This is where my brain always starts.
Adam Smith, The Wealth of Nations. One of the seminal philosophical underpinnings of this country. There’s a singular “pie” of resources. It’s finite. We can all only have a single slice of the pie. Only if we work to grow the size of the pie can we get a bigger slice, or if I give some of my slice to you, or if I take yours, etc. In Wealth of Nations Smith is discussing economics, labor, and government…capitalism. So money, yes, but essentially power.
So when considering the struggles around power sharing in an ensemble-based arts organization, my brain always starts with Adam Smith: power tends to be viewed as a pie, we either all have equal slices or … wait a second!!!–your slice is bigger than mine and THAT SUCKS END OF STORY. ARRRGGGHHH!!!!
Which, of course, underscores 1) why the Wealth of Nations comparison is not the best analogy; and 2) why the equality mindset is such an unproductive approach to power sharing.
Power sharing is not about equality¹. We are not all equal. If we were, we would not see how differently White and Black suspects are treated when in police custody. If we were, we would not need the Supreme Court to grant Same-Sex marriage rights.
We are not all equal in an arts organization. If we were, my resume and your resume would look exactly the same.
But someone having more power does not mean someone else has her power taken away. Power is not shared like pie. It’s not a zero-sum game.
Power sharing is not about placing everyone on the exact same level. It is about acknowledging the experience and expertise each individual has, including oneself, and bringing the fullness of that “power” to the group. Sharing that power.
“Equal” means “same size slice.” But “equal” is not “fair.” It falsely promises ownership, isn’t just or appropriate, and neither propels us forward nor makes us “better.”
Power sharing is as much about taking agency as much as it is making space for agency to be taken. Invitations made, invitations accepted—both ways. Responsibility is viewed for the collective more than for oneself. This doesn’t erase personal identity, it expands it and allows it to be expanded and affected. In this sense, one is never “solely responsible.”
But it must be shared. When space isn’t made for others, it’s the responsibility of the group to course correct. When agency isn’t taken, it is the responsibility of the group to course correct. Both situations are just as problematic, as they will result in reverting to a size-of-pie mindset and ensuing conflicts.
Does this rid us of job descriptions, to-do lists, systems of accountability, and the like? No, of course not, and please come out of the weeds. :)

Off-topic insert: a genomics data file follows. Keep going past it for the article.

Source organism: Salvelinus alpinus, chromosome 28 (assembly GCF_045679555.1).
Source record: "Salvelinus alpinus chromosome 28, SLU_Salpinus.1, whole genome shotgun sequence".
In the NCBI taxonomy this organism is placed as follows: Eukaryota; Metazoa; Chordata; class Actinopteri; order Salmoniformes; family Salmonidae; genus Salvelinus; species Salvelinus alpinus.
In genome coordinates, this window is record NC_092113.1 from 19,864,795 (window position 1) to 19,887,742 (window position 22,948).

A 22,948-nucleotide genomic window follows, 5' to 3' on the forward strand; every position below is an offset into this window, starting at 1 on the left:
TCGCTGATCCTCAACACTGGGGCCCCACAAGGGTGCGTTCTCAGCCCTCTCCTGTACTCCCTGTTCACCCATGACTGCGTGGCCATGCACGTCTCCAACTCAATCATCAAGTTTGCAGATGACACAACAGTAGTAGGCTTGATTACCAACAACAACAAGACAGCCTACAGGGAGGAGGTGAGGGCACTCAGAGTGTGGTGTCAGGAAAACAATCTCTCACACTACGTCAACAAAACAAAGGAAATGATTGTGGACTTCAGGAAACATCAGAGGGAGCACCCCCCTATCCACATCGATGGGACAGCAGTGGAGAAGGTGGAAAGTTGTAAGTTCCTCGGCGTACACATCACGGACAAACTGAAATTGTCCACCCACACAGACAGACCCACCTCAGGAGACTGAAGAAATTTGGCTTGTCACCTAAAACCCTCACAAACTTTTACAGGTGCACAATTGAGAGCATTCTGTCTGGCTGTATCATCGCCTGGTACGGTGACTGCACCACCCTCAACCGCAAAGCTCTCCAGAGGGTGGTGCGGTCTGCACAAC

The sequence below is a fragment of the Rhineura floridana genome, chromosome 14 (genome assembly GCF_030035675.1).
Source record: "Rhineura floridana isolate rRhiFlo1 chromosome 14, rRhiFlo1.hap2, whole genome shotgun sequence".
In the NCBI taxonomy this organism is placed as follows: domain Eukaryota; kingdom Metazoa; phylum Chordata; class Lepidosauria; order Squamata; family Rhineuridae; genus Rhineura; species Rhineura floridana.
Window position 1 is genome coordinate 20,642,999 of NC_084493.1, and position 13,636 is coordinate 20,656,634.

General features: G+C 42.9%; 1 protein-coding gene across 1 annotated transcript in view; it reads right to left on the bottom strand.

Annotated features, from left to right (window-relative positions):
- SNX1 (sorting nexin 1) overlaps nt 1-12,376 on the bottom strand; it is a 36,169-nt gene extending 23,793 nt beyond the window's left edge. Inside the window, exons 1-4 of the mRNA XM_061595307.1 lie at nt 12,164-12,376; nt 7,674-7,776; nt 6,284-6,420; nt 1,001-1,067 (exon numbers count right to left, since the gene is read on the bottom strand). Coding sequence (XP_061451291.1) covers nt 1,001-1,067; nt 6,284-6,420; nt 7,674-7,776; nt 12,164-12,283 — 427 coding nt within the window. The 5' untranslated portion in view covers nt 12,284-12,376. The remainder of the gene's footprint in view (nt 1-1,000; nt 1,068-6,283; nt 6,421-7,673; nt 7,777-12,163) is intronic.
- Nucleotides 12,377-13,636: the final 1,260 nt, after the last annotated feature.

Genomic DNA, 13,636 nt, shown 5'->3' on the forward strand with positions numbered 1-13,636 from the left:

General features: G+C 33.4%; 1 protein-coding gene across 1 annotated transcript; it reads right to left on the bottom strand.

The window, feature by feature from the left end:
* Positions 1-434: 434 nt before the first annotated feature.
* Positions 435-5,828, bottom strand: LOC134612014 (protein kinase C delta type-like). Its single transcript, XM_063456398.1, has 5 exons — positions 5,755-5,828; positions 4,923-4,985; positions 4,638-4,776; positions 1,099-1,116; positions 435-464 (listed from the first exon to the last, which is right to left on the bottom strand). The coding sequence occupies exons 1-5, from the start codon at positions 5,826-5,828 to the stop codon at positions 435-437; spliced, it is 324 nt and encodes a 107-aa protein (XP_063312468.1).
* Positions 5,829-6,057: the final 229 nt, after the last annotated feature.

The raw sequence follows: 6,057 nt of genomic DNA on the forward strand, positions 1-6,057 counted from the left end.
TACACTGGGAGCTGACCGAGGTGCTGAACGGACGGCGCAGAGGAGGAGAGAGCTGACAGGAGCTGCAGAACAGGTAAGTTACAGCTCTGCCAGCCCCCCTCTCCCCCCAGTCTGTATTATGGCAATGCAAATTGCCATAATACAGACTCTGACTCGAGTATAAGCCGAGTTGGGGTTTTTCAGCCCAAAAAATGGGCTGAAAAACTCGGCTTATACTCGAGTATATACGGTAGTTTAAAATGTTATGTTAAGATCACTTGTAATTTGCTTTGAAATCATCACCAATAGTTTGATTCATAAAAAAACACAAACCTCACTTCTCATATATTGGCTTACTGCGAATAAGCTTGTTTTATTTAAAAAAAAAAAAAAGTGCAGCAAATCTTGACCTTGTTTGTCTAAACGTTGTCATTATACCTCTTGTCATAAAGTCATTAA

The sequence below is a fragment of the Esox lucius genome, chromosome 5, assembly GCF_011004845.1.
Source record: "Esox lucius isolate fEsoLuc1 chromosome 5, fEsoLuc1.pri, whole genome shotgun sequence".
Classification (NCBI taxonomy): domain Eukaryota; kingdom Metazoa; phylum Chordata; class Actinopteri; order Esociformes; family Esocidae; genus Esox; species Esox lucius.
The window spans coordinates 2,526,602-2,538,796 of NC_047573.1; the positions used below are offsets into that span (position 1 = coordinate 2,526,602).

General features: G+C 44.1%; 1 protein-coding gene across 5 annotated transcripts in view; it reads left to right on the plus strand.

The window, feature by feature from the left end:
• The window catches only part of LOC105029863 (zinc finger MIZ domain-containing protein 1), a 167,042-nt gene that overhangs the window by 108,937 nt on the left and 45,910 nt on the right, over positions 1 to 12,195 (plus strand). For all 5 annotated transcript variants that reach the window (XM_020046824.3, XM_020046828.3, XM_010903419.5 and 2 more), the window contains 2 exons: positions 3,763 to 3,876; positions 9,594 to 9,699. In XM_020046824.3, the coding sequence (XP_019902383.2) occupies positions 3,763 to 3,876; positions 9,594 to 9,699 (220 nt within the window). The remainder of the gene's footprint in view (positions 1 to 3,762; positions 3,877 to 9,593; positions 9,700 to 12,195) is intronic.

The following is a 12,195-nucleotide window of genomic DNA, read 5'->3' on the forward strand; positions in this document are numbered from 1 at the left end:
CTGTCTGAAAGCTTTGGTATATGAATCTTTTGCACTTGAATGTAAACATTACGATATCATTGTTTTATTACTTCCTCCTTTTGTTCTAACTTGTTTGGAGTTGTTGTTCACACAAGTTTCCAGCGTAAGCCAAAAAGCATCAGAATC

Instead, let’s look at some of a memo Tony Hsieh, CEO for Zappos, wrote to the company in March 2015 regarding their transition to a holacracy management structure:
The right question is not: how can everyone have equal power? It is rather: how can everyone be powerful? ….
Here we stumble upon a beautiful paradox: people can hold different levels of power, and yet everyone can be powerful. If I’m a machine operator―if my background, education, interests, and talents predispose me for such work―my scope of concern will be more limited than yours, if your roles involve coordinating the design of a whole new factory. And yet, if within what matters to me, I can take all necessary actions using the advice process, I have all the power I need.
This paradox cannot be understood with the unspoken metaphor we hold today of organizations as machines. In a machine, a small turn of the big cog at the top can send lots of little cogs spinning. The reverse isn’t true―the little cog at the bottom can try as hard as it pleases, but it has little power to move the bigger cog. The metaphor of nature as a complex, self-organizing system can much better accommodate this paradox. In an ecosystem, interconnected organisms thrive without one holding power over another. A fern or a mushroom can express its full selfhood without ever reaching out as far into the sky as the tree next to which it grows. Through a complex collaboration involving exchanges of nutrients, moisture, and shade, the mushroom, fern, and tree don’t compete but cooperate to grow into the biggest and healthiest version of themselves.
…the point is not to make everyone equal; it is to allow all employees to grow into the strongest, healthiest version of themselves. Gone is the dominator hierarchy (the structure where bosses hold power over their subordinates). And precisely for that reason, lots of natural, evolving, overlapping hierarchies can emerge―hierarchies of development, skill, talent, expertise, and recognition…
(emphasis above is mine)
Power sharing in this manner is not what we’re accustomed to in organizations or in American culture at large. Patriarchal hierarchy is deeply ingrained. Working against it leaves us feeling, at first, unbalanced, then uncomfortable, and possibly distressed. It is work that you have to commit to; that you have to believe in.
The “pay-off” I might refer to as the “wealth of ensemble,” and I believe it is worth it in the end.